You may not think that there is a reason why you should have to stand up for yourself if you've been attacked by a neighbor's dog. However, if the neighbor asserts that you caused the attack, they may try to avoid paying for your medical costs or other losses.
The real question is whether you can actually be liable for your own injuries from a dog bite. Shouldn't all dogs be trained not to bite humans? They certainly should, but there are instances when you could be held liable for your own injuries.
Owners are usually held strictly liable for any injuries their pets cause, but a victim could be at fault as well. Take, for example, this case. A teenager finds a neighbor's dog in the backyard of their home. The dog shouldn't be there, but it isn't doing anything wrong. Instead of going to get the neighbor or kindly collecting the dog and taking it home, the teen attacks it.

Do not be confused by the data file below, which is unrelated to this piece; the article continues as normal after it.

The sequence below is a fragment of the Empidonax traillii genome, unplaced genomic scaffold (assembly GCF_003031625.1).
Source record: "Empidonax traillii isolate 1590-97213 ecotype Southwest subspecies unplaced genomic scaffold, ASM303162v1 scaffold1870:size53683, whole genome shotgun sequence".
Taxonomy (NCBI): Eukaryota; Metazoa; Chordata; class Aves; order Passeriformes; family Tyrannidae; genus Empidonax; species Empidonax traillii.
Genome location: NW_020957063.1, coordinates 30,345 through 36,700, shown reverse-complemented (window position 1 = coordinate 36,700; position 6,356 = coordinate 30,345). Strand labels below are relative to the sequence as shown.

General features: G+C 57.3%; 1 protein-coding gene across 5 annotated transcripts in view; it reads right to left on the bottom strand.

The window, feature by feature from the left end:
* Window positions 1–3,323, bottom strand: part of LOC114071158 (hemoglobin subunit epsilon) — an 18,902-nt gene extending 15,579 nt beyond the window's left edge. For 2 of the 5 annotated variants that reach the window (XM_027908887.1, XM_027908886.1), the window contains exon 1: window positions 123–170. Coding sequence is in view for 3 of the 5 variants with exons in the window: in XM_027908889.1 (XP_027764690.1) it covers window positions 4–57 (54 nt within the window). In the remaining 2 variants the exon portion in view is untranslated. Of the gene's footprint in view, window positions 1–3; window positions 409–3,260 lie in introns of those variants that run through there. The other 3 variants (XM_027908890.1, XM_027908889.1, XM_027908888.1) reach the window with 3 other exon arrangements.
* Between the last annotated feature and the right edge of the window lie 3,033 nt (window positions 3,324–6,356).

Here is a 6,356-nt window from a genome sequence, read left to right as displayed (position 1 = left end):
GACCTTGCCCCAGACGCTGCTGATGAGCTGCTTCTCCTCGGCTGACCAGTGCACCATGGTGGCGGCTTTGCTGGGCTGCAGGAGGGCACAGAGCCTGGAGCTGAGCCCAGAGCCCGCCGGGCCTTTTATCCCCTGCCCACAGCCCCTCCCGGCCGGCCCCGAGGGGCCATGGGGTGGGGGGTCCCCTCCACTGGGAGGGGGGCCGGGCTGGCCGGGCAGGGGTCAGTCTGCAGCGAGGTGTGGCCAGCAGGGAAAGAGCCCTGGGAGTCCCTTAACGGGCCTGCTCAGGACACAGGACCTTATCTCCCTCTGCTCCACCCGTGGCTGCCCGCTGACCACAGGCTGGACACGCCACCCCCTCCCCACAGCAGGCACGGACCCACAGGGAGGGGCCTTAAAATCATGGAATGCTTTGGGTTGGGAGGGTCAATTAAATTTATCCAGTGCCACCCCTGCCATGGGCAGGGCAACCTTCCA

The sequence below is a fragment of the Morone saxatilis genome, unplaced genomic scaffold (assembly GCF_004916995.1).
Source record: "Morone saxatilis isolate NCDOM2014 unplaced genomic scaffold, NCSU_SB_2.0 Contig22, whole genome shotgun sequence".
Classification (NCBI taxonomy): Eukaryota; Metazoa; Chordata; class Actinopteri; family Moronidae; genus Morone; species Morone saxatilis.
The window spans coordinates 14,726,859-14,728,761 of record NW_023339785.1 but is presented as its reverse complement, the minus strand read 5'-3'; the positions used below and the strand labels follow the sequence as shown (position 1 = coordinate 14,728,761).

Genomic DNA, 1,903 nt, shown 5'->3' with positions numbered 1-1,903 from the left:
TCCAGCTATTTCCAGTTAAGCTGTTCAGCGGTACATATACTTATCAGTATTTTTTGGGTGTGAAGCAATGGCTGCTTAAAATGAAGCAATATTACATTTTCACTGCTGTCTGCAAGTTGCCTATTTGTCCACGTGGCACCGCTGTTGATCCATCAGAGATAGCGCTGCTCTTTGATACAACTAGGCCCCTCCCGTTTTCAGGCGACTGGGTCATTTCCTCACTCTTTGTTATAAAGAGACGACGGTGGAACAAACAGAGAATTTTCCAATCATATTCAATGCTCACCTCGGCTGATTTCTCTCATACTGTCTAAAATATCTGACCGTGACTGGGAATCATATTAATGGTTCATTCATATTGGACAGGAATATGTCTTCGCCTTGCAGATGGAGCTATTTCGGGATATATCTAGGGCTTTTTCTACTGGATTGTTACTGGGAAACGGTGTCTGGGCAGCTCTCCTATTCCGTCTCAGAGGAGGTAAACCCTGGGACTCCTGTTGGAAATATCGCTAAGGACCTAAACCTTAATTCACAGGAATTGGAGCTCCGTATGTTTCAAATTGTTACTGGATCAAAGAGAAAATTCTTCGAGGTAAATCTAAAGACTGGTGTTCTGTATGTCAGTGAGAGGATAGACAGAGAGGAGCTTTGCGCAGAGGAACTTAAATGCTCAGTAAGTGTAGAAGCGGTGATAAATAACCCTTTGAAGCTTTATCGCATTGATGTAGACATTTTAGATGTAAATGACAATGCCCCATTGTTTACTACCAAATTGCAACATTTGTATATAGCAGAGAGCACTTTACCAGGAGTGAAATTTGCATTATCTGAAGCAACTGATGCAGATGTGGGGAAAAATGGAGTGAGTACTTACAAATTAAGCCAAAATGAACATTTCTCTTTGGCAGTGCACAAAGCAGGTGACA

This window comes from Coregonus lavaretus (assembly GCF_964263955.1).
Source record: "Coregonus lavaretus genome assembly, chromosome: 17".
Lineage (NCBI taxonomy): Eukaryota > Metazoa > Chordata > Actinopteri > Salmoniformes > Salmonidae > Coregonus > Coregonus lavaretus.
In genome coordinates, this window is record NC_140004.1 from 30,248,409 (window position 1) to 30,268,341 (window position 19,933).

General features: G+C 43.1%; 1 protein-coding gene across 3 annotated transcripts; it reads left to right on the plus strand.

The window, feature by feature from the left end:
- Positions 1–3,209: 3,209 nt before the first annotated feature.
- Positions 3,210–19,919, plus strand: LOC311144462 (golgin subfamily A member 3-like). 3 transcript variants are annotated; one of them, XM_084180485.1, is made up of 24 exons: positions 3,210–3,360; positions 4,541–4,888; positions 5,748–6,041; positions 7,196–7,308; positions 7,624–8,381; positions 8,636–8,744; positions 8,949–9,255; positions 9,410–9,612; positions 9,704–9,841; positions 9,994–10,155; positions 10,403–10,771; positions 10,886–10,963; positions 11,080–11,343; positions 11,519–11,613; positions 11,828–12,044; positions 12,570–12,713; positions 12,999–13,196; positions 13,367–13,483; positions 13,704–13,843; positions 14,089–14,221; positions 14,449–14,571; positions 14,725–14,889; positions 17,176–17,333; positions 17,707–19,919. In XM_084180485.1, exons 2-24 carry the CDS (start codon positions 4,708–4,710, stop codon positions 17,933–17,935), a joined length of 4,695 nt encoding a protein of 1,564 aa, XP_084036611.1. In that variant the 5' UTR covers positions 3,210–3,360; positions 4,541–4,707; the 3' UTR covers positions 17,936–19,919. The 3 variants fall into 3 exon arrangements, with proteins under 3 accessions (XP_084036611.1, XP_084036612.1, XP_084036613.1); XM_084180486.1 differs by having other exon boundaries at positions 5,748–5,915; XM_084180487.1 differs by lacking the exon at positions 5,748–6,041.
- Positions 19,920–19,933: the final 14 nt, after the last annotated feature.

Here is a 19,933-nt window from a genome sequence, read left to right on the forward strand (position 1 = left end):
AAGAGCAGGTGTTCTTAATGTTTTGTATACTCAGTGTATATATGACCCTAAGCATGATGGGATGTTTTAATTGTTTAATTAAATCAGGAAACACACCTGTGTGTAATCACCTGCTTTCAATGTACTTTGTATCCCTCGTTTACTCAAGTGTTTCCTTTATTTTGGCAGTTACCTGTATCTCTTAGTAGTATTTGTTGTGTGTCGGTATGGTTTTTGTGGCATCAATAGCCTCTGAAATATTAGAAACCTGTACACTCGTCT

The teen approaches aggressively and scares the animal, creating an aggressive situation. In this situation, if the dog lashes out, the owners might suggest that the teen brought the injuries on by hurting the animal or scaring it purposefully. If a judge believes that the animal was pushed to attack by the alleged victim, they may be inclined to let the owner off the hook.
When it comes down to it, there is no excuse for an animal attacking. If it is reacting in self-defense, however, you could find that it is more difficult to win your case. If your neighbor tries to assert that the animal was attacking in self-defense when that was not the truth, you may wish to have your attorney present your side of the case thoroughly. Owners should be held liable for animals who attack without provocation.